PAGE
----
As I highlighted in my first blog on this topic, “Change is the only constant” and the rapid changes in technology are affecting every industry. In recent years, business consultancies and esteemed publications like Harvard Business Review have adopted the term “VUCA” from the U.S. Military to describe a world that is “Volatile, Uncertain, Complex and Ambiguous”. The leadership challenge is to manage the constant waves of technological change amid these unpredictable conditions, without losing sight of the organisation’s purpose and customer requirements.
Technology enables us to strip away tasks that can be better handled by machine automation or robotics. Workforce design is a combination of regular, outsourced, and freelance skill/capacity boosting employees that all need to move our organisation in the same direction without loosing speed, quality and customer focus. Big data analytics enables us to take advantage of massive data sets and gain new insights that can help improve business operations and profitability. The most important strategic question to ask ourselves is: “How well are all these moving parts integrated into my business strategy today?”
I have seen too many IT investments go to waste because people were not properly trained, or processes to support the new technology were not implemented. The 4th Industrial Revolution brings a digital transformation that requires a strategy that connects people, processes and technology as an integrated whole. As an employee, you want to have access to relevant data to do your job wherever you are, on whatever device. Cloud based services are among the solutions enabling this. As a leader, you want to have real-time data on all your projects, ideally with some big data analytics enabling predictive care. Internet of Things and business management software makes this possible today. As a consulting business, you want to make the most of your people’s time and minimise administrative hassle, such as documenting billable hours, getting your invoices to clients, and processing expense reports. Software solutions such as Enterprise Resource Planning (ERP) enables you to increase your productivity today, whether on premise, application or cloud based. These are only a few examples, but taken together they increase the complexity from a leadership perspective.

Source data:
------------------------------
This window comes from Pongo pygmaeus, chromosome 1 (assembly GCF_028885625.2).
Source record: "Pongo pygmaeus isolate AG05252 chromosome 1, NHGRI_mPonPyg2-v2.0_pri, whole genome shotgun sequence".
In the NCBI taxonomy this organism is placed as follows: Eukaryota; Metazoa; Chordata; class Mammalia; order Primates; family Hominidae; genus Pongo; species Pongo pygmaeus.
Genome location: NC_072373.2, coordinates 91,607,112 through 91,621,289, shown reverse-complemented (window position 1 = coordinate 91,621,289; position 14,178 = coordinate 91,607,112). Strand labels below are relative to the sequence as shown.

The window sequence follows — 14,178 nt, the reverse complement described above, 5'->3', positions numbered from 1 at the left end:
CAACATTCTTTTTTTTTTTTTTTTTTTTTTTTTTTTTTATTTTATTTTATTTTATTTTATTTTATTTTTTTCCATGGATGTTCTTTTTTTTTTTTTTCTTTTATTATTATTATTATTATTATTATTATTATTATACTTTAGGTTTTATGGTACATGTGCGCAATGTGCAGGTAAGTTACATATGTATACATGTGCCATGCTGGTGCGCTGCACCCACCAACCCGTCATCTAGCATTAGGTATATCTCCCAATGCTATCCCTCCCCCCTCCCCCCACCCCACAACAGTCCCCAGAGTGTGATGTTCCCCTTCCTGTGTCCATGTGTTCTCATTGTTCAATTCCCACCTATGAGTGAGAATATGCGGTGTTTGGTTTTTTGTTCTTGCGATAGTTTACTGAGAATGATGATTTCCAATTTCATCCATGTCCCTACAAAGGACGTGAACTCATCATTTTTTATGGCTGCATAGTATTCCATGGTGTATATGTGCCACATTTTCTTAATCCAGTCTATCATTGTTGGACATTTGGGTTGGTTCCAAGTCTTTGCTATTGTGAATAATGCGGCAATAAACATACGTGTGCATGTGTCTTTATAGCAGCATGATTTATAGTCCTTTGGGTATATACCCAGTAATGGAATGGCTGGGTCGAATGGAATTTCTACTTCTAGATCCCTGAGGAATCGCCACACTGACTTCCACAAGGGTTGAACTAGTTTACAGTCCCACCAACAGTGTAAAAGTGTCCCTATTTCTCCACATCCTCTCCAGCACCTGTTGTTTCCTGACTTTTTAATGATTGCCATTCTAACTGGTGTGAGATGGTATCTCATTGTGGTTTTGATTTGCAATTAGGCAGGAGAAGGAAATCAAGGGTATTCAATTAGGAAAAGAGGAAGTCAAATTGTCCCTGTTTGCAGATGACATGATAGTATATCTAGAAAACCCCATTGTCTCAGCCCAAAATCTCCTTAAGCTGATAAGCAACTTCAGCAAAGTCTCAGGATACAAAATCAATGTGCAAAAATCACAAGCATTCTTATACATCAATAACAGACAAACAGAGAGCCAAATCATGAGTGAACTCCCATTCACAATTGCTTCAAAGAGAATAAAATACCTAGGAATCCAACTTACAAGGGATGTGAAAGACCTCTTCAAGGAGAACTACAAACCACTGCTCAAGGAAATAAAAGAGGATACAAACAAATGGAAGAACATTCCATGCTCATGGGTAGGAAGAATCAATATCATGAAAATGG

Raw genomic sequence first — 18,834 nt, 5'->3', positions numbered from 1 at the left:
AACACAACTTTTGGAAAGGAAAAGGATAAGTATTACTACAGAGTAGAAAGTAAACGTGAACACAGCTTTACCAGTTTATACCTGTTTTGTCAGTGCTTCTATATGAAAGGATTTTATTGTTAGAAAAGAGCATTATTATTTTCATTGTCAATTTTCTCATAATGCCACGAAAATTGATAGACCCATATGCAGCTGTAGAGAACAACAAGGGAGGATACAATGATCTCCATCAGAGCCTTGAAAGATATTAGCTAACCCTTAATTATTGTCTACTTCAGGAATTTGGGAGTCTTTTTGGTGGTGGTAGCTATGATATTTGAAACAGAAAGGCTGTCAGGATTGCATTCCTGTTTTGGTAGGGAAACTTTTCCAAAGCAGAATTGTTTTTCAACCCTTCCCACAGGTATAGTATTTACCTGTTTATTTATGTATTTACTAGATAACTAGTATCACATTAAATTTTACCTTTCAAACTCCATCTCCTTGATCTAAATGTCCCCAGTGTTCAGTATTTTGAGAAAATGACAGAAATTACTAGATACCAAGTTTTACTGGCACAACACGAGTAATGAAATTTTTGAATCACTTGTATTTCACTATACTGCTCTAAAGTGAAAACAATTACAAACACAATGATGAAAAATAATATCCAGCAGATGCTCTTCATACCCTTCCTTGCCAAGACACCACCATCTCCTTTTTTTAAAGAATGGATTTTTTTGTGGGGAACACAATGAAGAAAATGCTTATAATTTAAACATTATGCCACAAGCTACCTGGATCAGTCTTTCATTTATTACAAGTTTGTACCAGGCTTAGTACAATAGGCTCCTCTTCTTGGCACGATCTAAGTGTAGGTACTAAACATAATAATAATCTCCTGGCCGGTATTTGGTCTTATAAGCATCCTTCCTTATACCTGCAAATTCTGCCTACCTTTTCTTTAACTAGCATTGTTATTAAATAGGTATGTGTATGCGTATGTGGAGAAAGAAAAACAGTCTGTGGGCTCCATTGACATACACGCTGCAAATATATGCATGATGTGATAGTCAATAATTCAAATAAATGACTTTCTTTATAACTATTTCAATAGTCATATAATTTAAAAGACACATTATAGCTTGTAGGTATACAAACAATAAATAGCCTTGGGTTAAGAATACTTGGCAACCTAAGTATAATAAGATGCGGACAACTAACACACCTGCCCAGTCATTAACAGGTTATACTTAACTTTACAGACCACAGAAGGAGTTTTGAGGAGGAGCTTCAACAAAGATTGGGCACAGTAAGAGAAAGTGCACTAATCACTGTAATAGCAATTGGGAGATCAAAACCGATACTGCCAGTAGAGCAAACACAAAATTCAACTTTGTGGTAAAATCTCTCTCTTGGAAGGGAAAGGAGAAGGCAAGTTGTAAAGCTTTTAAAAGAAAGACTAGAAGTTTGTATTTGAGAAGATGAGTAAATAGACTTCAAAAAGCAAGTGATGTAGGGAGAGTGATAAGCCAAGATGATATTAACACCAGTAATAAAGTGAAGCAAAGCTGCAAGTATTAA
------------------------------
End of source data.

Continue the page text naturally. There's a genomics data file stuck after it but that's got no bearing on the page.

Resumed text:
In the past, technology was often seen as a means to an end – a tool implemented in support of the business strategy – and a cost centre. One challenge for today’s leadership is to understand what technology can do for your business when integrated into your strategy from the point of design. Technology can enable new profit centres, or increase efficiency and reduce cost in existing lines of business. Hence, I urge everyone to look at their current strategy with fresh, new eyes and identify where technology can help bring together your people and processes in order to better serve your customers. The ability and willingness to learn and change will be the hallmark of the winning leaders and companies of the 4th Industrial Revolution, and the time to act is now.
In the next and final blog in this series, I will look at how we can tackle the rapid changes in technology and business from an individual perspective.
Guest blogger Nina Gullerud has over 20 years of experience in strategy, business development and management in the IT industry. With a keen interest in the intersection of technology and business strategy, Nina is exploring what technological advancement means for management and self-management in a time where the only constant is change. While the news is flooded with gloomy prophecies about robots taking our jobs, this blog series focuses on how we can embrace the opportunities the 4th industrial revolution and its technological innovations can provide to service-based businesses - and what it requires of us.